Floating Solar With HSAT Tracking
Another floating solar-plus-tracking company to come across the CleanTechnica radar is the Israeli startup Xfloat. The company was formed with the mission of transferring new land based solar technologies to water, with a focus on precision, algorithm-assisted tracking that leverages machine learning for maximum efficiency.
“Bodies of water bring with them a series of special challenges, and many land-based technologies are ineffective or impractical in a floating environment,” Xfloat explains, but apparently tracking is not one of them.
Xfloat has produced a horizontal single-axis tracking system (HSAT) for its floating solar system, in which the solar panel rests on a horizontal pole instead of the more familiar vertical alignment. According to Xfloat, it is the first company to apply “true” HSAT technology to floating solar arrays.
The HSAT configuration is a relatively new development, but it is beginning to attract interest due to its potential for reducing costs and expanding site selection options, too. In 2021, for example, the California Air Resources Board assessed a land-based HSAT demonstration project and noted that HSAT arrays can be constructed on sloping surfaces as well as flat ones. They also concluded that the technology could reduce project costs and by 10% and reduce installation time by 15%.
Among other cost saving features, Xfloat cites a stripped-down mooring system and the elimination of motors and hydraulics in favor of a hydrostatic system that leverages water pressure.
“Our proprietary hydrostatic system of controlled buoyancy tanks (‘Xfloat Controlled Buoyancy’, or ‘XCB’), arranged in a grid of connected vessels, controls the rotation of the PV tracking tables in unison, by +/- 60 degrees on a single axis,” the company explains. “Instead of using gears to tilt the PV panels, it uses a flexible, hydrostatic positioning mechanism.”
Like SolarisFloat, Xfloat anticipates a much greater improvement in efficiency compared to the NREL analysis of five years ago. “Our field-proven solution generates up to 28% more efficient yield than other FPV systems with the same power rating, while reducing overall lifetime costs significantly through numerous design and logistics enhancements,” the company states.
Wait For It: Floating Solar With Tracking Comes To The USA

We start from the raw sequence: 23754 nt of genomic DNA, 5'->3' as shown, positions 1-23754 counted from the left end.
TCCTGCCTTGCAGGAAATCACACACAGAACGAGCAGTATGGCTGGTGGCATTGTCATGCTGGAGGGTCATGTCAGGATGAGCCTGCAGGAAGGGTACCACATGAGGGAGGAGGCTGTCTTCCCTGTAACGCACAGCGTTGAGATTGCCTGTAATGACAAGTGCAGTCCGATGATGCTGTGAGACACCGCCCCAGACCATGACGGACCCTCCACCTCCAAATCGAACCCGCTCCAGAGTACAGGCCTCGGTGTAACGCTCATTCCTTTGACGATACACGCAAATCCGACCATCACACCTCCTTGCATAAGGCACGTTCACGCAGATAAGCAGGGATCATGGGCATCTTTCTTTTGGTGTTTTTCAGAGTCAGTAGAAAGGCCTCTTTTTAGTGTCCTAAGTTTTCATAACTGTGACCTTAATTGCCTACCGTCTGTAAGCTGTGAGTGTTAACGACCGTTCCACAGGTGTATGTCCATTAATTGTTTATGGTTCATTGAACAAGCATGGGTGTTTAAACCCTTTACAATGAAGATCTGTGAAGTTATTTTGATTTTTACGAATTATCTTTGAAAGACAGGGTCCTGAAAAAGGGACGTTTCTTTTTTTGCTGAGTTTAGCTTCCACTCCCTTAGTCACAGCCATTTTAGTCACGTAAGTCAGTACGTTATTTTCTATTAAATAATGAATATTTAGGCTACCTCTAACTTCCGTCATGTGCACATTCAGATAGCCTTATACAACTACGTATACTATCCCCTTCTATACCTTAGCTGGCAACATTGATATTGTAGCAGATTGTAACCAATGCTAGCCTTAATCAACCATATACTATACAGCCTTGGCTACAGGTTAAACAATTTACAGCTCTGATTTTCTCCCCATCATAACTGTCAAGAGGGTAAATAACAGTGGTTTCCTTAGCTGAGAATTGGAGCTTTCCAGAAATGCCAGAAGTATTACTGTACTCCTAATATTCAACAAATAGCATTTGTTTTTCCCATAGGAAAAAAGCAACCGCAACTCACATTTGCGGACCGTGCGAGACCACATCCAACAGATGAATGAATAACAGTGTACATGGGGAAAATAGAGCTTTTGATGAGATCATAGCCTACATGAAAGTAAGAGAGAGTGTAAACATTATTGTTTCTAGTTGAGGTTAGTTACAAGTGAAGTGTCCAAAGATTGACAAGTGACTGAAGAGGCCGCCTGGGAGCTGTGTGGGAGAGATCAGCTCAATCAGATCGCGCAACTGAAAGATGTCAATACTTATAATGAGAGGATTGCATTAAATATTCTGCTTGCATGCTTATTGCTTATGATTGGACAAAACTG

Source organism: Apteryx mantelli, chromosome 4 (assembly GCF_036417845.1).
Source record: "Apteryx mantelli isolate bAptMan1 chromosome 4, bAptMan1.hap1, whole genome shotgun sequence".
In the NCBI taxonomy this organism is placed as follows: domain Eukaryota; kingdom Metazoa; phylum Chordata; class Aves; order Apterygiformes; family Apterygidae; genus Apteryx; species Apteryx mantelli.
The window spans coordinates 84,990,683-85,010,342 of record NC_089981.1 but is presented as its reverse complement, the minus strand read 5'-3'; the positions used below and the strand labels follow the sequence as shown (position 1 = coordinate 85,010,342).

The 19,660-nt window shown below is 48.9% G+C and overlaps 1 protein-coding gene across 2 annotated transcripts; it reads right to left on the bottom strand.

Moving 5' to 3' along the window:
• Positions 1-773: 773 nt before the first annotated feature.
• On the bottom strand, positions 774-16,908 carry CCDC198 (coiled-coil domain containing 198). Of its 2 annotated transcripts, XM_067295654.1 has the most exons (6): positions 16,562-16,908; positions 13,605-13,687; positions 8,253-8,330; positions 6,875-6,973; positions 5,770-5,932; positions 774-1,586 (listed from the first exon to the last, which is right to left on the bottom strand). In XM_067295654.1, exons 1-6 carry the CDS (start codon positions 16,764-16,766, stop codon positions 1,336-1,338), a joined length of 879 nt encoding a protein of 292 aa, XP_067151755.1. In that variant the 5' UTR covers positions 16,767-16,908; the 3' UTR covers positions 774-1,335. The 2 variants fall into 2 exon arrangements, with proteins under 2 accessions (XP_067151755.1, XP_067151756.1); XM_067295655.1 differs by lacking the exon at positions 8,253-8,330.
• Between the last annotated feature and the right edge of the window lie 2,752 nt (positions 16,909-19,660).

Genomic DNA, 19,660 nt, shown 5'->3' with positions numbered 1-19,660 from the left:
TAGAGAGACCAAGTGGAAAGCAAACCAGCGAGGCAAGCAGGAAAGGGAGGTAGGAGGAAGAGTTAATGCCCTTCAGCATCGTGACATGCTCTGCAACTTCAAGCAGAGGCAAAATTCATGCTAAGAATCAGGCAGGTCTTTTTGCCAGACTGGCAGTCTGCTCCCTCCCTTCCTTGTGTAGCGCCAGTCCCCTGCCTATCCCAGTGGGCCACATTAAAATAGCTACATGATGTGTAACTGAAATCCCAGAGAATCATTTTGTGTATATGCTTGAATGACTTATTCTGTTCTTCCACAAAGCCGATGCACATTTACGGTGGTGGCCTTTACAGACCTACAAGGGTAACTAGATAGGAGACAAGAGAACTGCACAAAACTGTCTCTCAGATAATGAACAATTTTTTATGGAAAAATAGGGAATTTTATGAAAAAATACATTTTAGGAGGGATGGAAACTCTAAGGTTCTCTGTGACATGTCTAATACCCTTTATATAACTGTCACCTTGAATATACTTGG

The Spanish leading global water utility stakeholder Miya Water, for one, has seen enough. Last February the company announced that it has acquired a minority stake in Xfloat, aiming to get a foothold in the floating solar power generation industry to enhance its business model.
“The Company sees the floating PV technology as an additional way to deliver better results to water utilities around the World ensuring all their assets including water reservoirs are utilized in the most efficient manner,” MIYA explained.
In November of 2022 the Israeli-US technology exchange foundation BIRD (short for Binational Industrial Research and Development) put its seal of approval on the technology, providing a $1 million grant to fund a pilot project that pairs Xfloat with the US firm Rettew Associates, with the aim of demonstrating its tracker-enhanced floating solar system in the US.
No word yet on the location. Rettew’s home state of Pennsylvania would be a good guess despite the diffuse radiation limitation, so stay tuned for an update on that.
Of course, no news about solar technology would be complete without a mention of Republican leadership in Congress, or lack thereof. While two US allies — Ukraine and Israel — are under threat, the Republican-led House of Representatives has been playing Whack-a-Mole with their own leadership.
As of this writing, the House Republican caucus continues to flail around like a headless chicken in search of a free lunch, having booted Representative Kevin McCarthy of California from the all-important position of Speaker more than a week ago without bothering to line up a replacement.
Meanwhile over in the Senate, Republican Tommy Tuberville of Alabama is single-handedly holding up hundreds of military promotions while his Republican colleagues Rand Paul (Kentucky), JD Vance (Ohio), and Ted Cruz (Texas) have done the same to key State Department diplomatic positions, including Israel and other countries in the Middle East.
So much for the party of American Exceptionalism. If you have any thoughts about that, drop us a note in the comment thread.
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Photo (cropped): New floating solar technology is heading to a reservoir in the US, including a tracking system to optimize efficiency (courtesy of Miya Water via Xfloat).